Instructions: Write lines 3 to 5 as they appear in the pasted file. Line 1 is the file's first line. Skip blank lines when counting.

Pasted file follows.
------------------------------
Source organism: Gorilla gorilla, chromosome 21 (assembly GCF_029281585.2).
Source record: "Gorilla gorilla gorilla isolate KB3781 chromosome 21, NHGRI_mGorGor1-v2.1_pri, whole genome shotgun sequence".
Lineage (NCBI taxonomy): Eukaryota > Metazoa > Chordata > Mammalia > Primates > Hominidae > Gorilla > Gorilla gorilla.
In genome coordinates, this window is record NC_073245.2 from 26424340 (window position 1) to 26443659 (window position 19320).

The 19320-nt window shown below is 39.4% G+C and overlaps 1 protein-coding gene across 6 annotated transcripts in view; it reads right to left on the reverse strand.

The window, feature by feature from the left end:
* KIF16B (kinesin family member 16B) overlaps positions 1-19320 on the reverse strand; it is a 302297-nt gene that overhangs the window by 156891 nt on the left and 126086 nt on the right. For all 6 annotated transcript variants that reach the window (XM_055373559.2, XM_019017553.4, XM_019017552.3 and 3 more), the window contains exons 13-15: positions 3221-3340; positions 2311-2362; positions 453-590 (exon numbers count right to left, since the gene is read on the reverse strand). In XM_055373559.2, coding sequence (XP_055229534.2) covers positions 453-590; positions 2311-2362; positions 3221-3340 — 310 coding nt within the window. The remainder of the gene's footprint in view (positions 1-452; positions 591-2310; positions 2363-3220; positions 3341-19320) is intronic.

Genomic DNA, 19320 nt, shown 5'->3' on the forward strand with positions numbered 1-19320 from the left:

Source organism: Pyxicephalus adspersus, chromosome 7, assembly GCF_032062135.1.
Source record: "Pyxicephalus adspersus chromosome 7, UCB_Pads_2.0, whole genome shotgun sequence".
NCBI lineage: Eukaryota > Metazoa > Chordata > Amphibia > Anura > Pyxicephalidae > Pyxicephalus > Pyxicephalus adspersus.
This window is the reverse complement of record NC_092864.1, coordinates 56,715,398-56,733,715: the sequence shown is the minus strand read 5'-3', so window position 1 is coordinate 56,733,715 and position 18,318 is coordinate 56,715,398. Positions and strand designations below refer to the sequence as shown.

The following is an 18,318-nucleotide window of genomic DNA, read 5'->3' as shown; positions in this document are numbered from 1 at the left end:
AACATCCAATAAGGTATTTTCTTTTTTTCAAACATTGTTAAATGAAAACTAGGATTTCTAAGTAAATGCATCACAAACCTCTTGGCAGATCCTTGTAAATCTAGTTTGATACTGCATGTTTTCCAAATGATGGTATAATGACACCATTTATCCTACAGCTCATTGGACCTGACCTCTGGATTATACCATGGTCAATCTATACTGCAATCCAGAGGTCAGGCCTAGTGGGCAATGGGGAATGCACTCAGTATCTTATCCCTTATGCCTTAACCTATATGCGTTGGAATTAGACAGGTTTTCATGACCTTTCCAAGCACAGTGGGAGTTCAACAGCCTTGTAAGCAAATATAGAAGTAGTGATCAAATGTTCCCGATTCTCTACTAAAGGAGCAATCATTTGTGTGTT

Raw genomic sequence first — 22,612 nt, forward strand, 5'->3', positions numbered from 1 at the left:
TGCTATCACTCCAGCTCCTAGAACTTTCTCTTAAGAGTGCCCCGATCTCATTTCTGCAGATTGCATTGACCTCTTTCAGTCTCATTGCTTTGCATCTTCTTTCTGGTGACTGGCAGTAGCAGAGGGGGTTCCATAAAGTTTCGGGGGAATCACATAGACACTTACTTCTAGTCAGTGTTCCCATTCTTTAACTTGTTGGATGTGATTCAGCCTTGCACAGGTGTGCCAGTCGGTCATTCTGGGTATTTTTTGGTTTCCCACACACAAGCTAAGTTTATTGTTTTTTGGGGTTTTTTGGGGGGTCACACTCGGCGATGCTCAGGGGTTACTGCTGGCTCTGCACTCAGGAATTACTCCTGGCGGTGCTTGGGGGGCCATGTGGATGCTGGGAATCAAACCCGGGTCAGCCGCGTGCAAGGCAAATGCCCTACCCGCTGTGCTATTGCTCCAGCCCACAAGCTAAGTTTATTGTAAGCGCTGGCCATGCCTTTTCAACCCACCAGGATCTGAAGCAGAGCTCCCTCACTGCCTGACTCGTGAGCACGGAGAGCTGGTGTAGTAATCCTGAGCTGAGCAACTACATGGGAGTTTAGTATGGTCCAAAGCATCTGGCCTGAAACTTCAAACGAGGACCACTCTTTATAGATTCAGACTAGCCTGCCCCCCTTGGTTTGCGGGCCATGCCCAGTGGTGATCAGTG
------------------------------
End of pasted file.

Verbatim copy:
Lineage (NCBI taxonomy): Eukaryota > Metazoa > Chordata > Mammalia > Primates > Hominidae > Gorilla > Gorilla gorilla.
In genome coordinates, this window is record NC_073245.2 from 26424340 (window position 1) to 26443659 (window position 19320).

The 19320-nt window shown below is 39.4% G+C and overlaps 1 protein-coding gene across 6 annotated transcripts in view; it reads right to left on the reverse strand.